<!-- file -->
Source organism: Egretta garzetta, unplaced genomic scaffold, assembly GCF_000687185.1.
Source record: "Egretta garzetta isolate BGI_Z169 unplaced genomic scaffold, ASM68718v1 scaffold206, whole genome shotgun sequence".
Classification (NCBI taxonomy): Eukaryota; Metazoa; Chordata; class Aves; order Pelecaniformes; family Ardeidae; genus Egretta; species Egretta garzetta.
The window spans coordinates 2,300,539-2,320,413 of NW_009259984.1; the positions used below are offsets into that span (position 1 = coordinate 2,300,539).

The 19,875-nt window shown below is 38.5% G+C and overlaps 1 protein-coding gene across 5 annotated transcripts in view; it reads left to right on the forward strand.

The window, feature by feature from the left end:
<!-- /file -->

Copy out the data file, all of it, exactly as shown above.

Source organism: Egretta garzetta, unplaced genomic scaffold, assembly GCF_000687185.1.
Source record: "Egretta garzetta isolate BGI_Z169 unplaced genomic scaffold, ASM68718v1 scaffold206, whole genome shotgun sequence".
Classification (NCBI taxonomy): Eukaryota; Metazoa; Chordata; class Aves; order Pelecaniformes; family Ardeidae; genus Egretta; species Egretta garzetta.
The window spans coordinates 2,300,539-2,320,413 of NW_009259984.1; the positions used below are offsets into that span (position 1 = coordinate 2,300,539).

The 19,875-nt window shown below is 38.5% G+C and overlaps 1 protein-coding gene across 5 annotated transcripts in view; it reads left to right on the forward strand.

The window, feature by feature from the left end: